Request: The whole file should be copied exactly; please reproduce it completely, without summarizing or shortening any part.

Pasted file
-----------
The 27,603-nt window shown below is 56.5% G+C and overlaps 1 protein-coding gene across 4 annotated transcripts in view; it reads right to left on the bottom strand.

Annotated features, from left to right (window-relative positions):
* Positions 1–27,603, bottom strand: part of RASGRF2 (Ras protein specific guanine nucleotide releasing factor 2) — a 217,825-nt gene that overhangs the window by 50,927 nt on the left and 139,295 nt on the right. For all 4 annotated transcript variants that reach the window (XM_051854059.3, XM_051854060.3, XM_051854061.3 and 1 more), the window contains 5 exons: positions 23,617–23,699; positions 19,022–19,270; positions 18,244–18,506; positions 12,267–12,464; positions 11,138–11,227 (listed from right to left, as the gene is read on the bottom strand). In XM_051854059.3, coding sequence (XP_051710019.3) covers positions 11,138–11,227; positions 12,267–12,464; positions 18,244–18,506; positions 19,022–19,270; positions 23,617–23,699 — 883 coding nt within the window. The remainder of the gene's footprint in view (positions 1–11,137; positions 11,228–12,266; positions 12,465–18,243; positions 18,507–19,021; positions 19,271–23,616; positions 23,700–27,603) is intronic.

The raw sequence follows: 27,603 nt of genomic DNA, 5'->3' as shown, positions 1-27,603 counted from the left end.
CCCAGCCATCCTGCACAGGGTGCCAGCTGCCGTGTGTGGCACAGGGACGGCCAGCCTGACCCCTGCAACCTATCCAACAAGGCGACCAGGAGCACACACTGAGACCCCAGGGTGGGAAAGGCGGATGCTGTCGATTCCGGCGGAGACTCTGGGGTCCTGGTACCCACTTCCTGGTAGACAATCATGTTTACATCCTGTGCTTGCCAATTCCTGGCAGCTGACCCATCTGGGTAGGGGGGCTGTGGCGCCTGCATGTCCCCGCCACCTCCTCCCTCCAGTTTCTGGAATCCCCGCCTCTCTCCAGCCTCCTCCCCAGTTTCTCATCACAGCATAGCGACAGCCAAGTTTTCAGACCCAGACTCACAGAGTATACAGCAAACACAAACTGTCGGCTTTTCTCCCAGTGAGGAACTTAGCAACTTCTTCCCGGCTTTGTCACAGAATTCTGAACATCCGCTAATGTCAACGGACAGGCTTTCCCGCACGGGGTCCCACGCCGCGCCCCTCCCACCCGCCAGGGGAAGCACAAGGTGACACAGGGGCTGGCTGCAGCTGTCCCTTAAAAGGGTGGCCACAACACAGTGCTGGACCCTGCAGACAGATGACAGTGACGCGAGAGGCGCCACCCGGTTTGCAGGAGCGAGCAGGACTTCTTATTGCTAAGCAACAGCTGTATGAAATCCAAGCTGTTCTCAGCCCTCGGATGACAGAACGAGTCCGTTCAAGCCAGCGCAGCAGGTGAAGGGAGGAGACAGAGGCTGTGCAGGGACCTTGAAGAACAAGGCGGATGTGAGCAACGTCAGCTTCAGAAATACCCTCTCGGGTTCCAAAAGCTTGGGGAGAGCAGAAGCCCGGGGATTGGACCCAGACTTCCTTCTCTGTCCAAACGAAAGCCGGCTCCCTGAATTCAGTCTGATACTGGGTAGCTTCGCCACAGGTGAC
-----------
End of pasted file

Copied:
The 27,603-nt window shown below is 56.5% G+C and overlaps 1 protein-coding gene across 4 annotated transcripts in view; it reads right to left on the bottom strand.

Annotated features, from left to right (window-relative positions):
* Positions 1–27,603, bottom strand: part of RASGRF2 (Ras protein specific guanine nucleotide releasing factor 2) — a 217,825-nt gene that overhangs the window by 50,927 nt on the left and 139,295 nt on the right. For all 4 annotated transcript variants that reach the window (XM_051854059.3, XM_051854060.3, XM_051854061.3 and 1 more), the window contains 5 exons: positions 23,617–23,699; positions 19,022–19,270; positions 18,244–18,506; positions 12,267–12,464; positions 11,138–11,227 (listed from right to left, as the gene is read on the bottom strand). In XM_051854059.3, coding sequence (XP_051710019.3) covers positions 11,138–11,227; positions 12,267–12,464; positions 18,244–18,506; positions 19,022–19,270; positions 23,617–23,699 — 883 coding nt within the window. The remainder of the gene's footprint in view (positions 1–11,137; positions 11,228–12,266; positions 12,465–18,243; positions 18,507–19,021; positions 19,271–23,616; positions 23,700–27,603) is intronic.

The raw sequence follows: 27,603 nt of genomic DNA, 5'->3' as shown, positions 1-27,603 counted from the left end.
CCCAGCCATCCTGCACAGGGTGCCAGCTGCCGTGTGTGGCACAGGGACGGCCAGCCTGACCCCTGCAACCTATCCAACAAGGCGACCAGGAGCACACACTGAGACCCCAGGGTGGGAAAGGCGGATGCTGTCGATTCCGGCGGAGACTCTGGGGTCCTGGTACCCACTTCCTGGTAGACAATCATGTTTACATCCTGTGCTTGCCAATTCCTGGCAGCTGACCCATCTGGGTAGGGGGGCTGTGGCGCCTGCATGTCCCCGCCACCTCCTCCCTCCAGTTTCTGGAATCCCCGCCTCTCTCCAGCCTCCTCCCCAGTTTCTCATCACAGCATAGCGACAGCCAAGTTTTCAGACCCAGACTCACAGAGTATACAGCAAACACAAACTGTCGGCTTTTCTCCCAGTGAGGAACTTAGCAACTTCTTCCCGGCTTTGTCACAGAATTCTGAACATCCGCTAATGTCAACGGACAGGCTTTCCCGCACGGGGTCCCACGCCGCGCCCCTCCCACCCGCCAGGGGAAGCACAAGGTGACACAGGGGCTGGCTGCAGCTGTCCCTTAAAAGGGTGGCCACAACACAGTGCTGGACCCTGCAGACAGATGACAGTGACGCGAGAGGCGCCACCCGGTTTGCAGGAGCGAGCAGGACTTCTTATTGCTAAGCAACAGCTGTATGAAATCCAAGCTGTTCTCAGCCCTCGGATGACAGAACGAGTCCGTTCAAGCCAGCGCAGCAGGTGAAGGGAGGAGACAGAGGCTGTGCAGGGACCTTGAAGAACAAGGCGGATGTGAGCAACGTCAGCTTCAGAAATACCCTCTCGGGTTCCAAAAGCTTGGGGAGAGCAGAAGCCCGGGGATTGGACCCAGACTTCCTTCTCTGTCCAAACGAAAGCCGGCTCCCTGAATTCAGTCTGATACTGGGTAGCTTCGCCACAGGTGAC